On both sides of the buying table, people who do not fully understand the intrinsic value of corporate sponsorship are charged with buying and selling. Sellers who are unclear about value suffer poor results, low revenue, and the constant anxiety that the dollars will go away. The marketplace speaks.
On the buying side, some brands have inadvertently turned their investment decisions over to advisers or are being judged internally by individuals who may be evaluating sponsorship with faulty thinking. Often these advisors are at ad agencies and use the quantitative metrics of advertising media buying against the qualitative value of sponsorship — the equivalent of gleaning quantifiable data from the experience of taking in a piece of art or music. The internal evaluator may have the mindset and espouse it literally that if it can’t be measured it doesn’t happen.
Who’s Evaluating the Evaluators?
If you manage a brand and have outsourced sponsorship decisions or are distrusting your instincts and experience for fear of your CFO, minimally you may be missing out on great opportunities. Worse, your marketing platform in general may be subject to ineffective measurement, inefficiencies, and strategies that actually do not support the broader brand and corporate strategy. The ironic twist is that you may think your behaviors are insulating you from poor decisions, but actually you’re simply exposing yourself to more risk. You, ultimately, are accountable for the potential poor results.
What to Design and Measure in Sponsorship
Measuring marketing in general and sponsorship in particular is about outcomes not inputs. Yes, of course, the inputs or tactics matter as long as they add up to the achievement of objectives.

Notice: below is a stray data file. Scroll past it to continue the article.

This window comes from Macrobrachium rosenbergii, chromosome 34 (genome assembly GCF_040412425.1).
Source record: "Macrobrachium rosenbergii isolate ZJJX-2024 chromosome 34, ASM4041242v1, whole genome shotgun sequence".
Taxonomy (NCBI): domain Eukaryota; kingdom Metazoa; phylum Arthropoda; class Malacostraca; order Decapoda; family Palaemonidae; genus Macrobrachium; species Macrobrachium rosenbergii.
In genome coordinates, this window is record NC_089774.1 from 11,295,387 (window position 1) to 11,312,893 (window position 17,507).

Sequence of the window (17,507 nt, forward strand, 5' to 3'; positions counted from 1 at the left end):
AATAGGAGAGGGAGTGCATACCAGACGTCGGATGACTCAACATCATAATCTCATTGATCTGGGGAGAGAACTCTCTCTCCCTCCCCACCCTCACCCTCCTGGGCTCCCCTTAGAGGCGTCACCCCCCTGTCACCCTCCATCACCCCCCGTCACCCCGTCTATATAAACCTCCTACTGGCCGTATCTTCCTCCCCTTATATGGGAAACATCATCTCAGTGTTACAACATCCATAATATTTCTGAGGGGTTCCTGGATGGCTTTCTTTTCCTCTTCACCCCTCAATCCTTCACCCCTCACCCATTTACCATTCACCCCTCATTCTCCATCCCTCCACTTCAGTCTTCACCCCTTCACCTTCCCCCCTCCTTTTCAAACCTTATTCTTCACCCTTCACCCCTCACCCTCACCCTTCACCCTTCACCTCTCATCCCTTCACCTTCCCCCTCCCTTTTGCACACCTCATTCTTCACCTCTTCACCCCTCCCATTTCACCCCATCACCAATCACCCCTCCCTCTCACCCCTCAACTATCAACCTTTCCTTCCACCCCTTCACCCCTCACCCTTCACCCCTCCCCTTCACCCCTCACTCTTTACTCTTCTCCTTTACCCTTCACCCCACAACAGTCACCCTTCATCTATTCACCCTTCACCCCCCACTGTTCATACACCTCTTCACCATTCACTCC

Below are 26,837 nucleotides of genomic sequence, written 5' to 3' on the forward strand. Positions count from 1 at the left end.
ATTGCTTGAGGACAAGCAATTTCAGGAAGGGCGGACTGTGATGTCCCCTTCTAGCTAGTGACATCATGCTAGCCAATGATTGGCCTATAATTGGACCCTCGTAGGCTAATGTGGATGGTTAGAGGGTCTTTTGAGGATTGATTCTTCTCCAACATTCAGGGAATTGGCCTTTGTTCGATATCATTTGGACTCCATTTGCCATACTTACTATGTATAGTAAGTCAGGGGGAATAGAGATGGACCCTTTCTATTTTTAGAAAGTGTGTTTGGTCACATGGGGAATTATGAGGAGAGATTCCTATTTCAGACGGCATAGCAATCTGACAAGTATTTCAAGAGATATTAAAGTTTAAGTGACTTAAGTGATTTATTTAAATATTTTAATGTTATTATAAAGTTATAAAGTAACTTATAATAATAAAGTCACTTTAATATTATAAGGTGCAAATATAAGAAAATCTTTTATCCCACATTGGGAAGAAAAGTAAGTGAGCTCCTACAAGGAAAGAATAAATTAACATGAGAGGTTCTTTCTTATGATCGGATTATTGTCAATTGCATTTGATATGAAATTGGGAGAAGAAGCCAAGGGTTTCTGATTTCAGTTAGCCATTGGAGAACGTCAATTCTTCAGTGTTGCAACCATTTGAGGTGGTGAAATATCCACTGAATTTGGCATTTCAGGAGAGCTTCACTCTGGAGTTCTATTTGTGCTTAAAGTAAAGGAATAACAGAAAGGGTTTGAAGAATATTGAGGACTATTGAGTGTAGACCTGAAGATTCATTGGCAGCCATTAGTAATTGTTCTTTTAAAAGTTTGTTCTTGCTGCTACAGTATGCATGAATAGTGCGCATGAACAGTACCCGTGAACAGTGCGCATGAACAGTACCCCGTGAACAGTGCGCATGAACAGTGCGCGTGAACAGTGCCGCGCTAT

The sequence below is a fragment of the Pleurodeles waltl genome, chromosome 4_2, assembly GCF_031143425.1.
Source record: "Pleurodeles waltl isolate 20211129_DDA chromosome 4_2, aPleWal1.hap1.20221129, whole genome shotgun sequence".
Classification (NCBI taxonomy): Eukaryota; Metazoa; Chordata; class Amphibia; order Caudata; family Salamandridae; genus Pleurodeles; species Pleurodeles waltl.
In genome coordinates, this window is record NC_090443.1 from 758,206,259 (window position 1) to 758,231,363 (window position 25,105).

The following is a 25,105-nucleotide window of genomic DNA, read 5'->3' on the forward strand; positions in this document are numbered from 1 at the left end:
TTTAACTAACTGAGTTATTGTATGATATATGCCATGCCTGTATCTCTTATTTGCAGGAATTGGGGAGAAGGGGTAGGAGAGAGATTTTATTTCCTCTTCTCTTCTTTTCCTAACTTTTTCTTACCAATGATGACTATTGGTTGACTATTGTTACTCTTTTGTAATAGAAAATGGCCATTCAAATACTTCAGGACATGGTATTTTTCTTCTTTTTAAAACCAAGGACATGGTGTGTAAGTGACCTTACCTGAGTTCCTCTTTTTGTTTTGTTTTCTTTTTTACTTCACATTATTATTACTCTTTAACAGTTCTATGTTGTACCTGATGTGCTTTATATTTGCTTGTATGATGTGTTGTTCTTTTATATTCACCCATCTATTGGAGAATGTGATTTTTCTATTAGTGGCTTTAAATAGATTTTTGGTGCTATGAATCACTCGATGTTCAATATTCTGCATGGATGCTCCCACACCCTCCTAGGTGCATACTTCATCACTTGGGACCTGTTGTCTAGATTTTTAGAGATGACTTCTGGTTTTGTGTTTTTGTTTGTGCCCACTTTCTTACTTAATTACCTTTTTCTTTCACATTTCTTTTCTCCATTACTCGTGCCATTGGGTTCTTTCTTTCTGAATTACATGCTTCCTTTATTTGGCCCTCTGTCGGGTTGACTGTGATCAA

You know the stimuli that trigger buying decisions for your products and services. You know what client or customer interactions, media, and messages support all phases of the buying process. Evaluate the opportunity in those terms — will the opportunity, as proposed, contribute to the marketing outcomes you need to achieve?
Then you need to fully maximize it so your corporation derives the most mileage from it. Your partner provides a platform for results to happen. Your job is to enable and make the sales, enhance the relationships, or change the perceptions (or whatever your objectives are and drive your results. (This is why great partners are key, by the way.)
What matters in sponsorship is
- Reaching the decision makers and influencers for your product or service,
- Having ample opportunity to engage with them, per the outcomes you seek to achieve,
- Adding to the meaningful experience of the event, and
- Engaging your own customers and audiences.
The rest is gravy.
When Evaluation Goes Wrong
Here’s how it looks when evaluation is meaningless. A client of mine had been in a circuitous conversation with a team of measurement-centric buyers from an ad agency for the last couple months. They’d submitted a well-written, strategic, and thoughtful proposal with three high-value, on-target options meeting the automotive buyers’ stated objectives. Their key goal was to get “butts in seats”; they wanted attendees of my client’s event to sit in — but oddly not test drive — their vehicles.
Besides the opportunity for thousands of people to sit in these cars and interact in other ways at the event, the company would be included in all the promotional, social media, and paid advertising efforts.
This is no small thing.
You see, the event is an environmental event, attracts the car company’s target audience to a tee and is produced by the most trusted environmental organization in the region where they’re based. In fact, you could say that this partnership is a bit of a stretch for the environmental organization because the car company’s output is incongruent with the environmental organization’s mission.
And that’s what makes this partnership so powerful and appealing.